What does Goodman Brown mean when he says, "Faith kept me back a while" in Hawthorne's story, Young Goodman Brown?
In order to have attained full membership, the Puritan church insisted not only that its congregation lead godly lives and display a comprehension of tenets of their Christian faith, but they also must demonstrate that they had experienced true evidence of the workings of God’s grace in their souls. This is why Young Goodman Brown sets out one night. When he tells the devil, "Faith kept me back a while" it is a statement pregnant with meaning because by the time he arrives at the meeting place, ironically, Faith is already there. But, the "Faith" that kept him back is his illusionary faith. Thus, the disillusionment in his Calvinistic beliefs begins shortly after Goodman meets the devil as the devil turns Brown'sboast of being from a race of honest men and good Chritians upon Goodman,
Well said, Goodman Brown! I have been as well acquainted with your family as with ever one among the Puritans.
After Brown perceives that Goody Cloyse consorts with the devilhe is disturbed. Thomas E. Connolly, author of "Hawthorne's 'Young Goodman Brown': An Attack on Puritanic Calvinism" states that the reader should be aware of Hawthorne's criticism of Calvinism here as the narrator notes that Goodman's remark, "That old woman taught me my catechism" is followed by "and there was a world of meaning in this simple comment."
And, as the narrative progresses, Brown begins to recognize that his original conception about his Faith is wrong. For, Deacon Gookin and the "good old minister"who are also associated with the devil, effect Brown's recognition that his Calvinistic faith is diabolic, not divine. With allegorical symbolism, Hawthorne writes of the effect that this awakening has on Brown,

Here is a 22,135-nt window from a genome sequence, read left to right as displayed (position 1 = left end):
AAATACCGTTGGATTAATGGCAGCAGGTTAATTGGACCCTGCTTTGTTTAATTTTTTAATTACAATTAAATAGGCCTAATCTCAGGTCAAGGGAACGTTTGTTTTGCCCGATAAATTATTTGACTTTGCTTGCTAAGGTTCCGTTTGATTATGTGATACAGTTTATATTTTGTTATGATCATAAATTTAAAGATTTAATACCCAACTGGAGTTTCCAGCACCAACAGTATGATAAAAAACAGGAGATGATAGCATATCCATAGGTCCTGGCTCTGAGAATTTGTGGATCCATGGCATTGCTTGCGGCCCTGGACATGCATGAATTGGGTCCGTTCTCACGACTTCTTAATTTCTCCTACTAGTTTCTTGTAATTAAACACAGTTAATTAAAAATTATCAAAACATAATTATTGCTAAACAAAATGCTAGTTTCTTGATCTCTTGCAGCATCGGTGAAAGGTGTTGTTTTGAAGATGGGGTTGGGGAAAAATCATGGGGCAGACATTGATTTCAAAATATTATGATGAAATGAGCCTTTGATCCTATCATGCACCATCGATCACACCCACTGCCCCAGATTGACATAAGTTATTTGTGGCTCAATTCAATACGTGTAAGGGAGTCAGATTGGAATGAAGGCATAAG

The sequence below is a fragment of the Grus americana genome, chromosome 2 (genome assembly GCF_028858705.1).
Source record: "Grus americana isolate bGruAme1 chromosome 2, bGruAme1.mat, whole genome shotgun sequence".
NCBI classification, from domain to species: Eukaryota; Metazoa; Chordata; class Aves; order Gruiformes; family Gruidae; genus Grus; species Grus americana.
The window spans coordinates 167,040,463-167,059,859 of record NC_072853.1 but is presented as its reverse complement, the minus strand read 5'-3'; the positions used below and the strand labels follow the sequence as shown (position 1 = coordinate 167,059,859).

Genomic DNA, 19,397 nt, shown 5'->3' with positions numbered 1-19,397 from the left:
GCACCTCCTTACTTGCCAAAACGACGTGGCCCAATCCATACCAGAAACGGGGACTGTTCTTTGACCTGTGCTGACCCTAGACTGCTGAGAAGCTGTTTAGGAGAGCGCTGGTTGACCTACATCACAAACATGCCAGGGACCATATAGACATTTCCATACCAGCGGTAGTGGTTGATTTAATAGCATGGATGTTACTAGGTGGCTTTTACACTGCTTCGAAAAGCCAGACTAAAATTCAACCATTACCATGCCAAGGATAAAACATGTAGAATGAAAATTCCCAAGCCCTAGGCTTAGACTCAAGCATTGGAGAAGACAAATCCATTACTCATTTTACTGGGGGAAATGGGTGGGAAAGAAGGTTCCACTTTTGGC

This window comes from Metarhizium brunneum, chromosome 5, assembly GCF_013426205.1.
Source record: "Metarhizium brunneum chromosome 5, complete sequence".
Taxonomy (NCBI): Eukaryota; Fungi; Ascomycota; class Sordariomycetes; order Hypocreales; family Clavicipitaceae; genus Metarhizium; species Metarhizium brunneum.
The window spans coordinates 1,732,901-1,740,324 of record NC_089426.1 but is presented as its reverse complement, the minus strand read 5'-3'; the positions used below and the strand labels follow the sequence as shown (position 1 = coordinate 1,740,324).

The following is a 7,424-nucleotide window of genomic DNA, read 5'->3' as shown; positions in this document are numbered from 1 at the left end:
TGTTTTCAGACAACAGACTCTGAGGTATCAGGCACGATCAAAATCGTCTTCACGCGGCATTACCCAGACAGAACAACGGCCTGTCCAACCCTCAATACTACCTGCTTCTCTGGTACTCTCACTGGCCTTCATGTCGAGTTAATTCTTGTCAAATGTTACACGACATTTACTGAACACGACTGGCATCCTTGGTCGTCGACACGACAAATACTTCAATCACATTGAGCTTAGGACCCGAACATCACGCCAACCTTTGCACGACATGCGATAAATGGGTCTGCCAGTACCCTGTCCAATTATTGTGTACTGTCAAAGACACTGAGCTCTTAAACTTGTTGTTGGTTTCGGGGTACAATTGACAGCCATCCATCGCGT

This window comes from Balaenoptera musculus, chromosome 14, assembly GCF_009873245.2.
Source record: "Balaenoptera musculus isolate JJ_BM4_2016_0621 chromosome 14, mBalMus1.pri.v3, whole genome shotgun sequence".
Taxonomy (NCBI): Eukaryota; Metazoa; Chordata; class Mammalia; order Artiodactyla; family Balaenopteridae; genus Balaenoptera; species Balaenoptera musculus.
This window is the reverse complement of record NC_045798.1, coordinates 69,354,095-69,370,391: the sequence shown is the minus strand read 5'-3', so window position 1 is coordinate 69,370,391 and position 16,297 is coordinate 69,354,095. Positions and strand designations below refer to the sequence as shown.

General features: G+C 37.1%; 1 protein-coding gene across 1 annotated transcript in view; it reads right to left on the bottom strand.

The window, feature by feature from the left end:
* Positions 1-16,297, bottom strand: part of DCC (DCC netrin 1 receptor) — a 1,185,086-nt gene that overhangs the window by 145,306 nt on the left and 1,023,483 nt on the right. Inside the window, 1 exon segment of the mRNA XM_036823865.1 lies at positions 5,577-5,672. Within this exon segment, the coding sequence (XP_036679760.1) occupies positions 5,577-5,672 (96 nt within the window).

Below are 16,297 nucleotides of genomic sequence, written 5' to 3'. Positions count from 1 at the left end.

Young Goodman Brown caught hold of a tree for support, being ready to sink down on the ground, faint and overburdened with the heavy sickness of his heart....While he still gazed up to the deep arch of the firmament, though no wind was stirring, a cloud hurried across the zenith and hid the brightening stars."
Further, when he sees the pink ribbons of Faith wafting in the air, these ribbons symbolize Brown's initial illusion that his faith will lead him to heaven. As Goodman cries, "My faith is gone!" his faith no longer means what it once did. He hears the devil underscore the implications of the Calvinisitic predestination and the depravity of man as he states, "Evil is the nature of mankind. Evil must be your only happiness...."
So, on his journey with the devil, Young Goodman Brown has not lost his faith; he has simply learned its terrible significance despite Faith's holding him back for a while. Connolly contends,
This story is Hawthorne's criticism of the teachings of Puritanic-Calvinism....the doctrine of the elect and damned is not a faith which carries man heavenward on its skirts, as Brown once believed, but, instead, condemns him to hell--bad and good alike indiscriminately--and for all intents and puposes so few escape as to make one man's chance of salvation almost disappear.
It is this epiphany to the meaning of his Puritanic-Calvinistic...
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